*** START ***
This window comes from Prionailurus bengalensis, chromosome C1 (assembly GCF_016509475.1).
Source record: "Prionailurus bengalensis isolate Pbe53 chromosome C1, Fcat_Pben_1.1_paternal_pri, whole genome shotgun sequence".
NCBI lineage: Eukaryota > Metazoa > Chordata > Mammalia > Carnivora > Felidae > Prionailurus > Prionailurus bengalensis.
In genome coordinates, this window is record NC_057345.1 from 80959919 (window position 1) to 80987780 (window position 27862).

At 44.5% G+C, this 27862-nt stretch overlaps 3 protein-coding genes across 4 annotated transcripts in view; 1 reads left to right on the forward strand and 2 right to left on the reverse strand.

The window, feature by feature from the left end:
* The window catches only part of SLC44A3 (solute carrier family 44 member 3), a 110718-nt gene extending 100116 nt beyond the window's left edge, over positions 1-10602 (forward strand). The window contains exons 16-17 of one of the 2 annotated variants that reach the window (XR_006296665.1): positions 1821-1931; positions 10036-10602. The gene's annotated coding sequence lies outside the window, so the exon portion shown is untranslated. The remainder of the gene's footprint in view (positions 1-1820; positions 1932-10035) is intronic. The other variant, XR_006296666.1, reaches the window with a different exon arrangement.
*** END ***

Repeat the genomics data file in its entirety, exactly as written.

This window comes from Prionailurus bengalensis, chromosome C1 (assembly GCF_016509475.1).
Source record: "Prionailurus bengalensis isolate Pbe53 chromosome C1, Fcat_Pben_1.1_paternal_pri, whole genome shotgun sequence".
NCBI lineage: Eukaryota > Metazoa > Chordata > Mammalia > Carnivora > Felidae > Prionailurus > Prionailurus bengalensis.
In genome coordinates, this window is record NC_057345.1 from 80959919 (window position 1) to 80987780 (window position 27862).

At 44.5% G+C, this 27862-nt stretch overlaps 3 protein-coding genes across 4 annotated transcripts in view; 1 reads left to right on the forward strand and 2 right to left on the reverse strand.

The window, feature by feature from the left end:
* The window catches only part of SLC44A3 (solute carrier family 44 member 3), a 110718-nt gene extending 100116 nt beyond the window's left edge, over positions 1-10602 (forward strand). The window contains exons 16-17 of one of the 2 annotated variants that reach the window (XR_006296665.1): positions 1821-1931; positions 10036-10602. The gene's annotated coding sequence lies outside the window, so the exon portion shown is untranslated. The remainder of the gene's footprint in view (positions 1-1820; positions 1932-10035) is intronic. The other variant, XR_006296666.1, reaches the window with a different exon arrangement.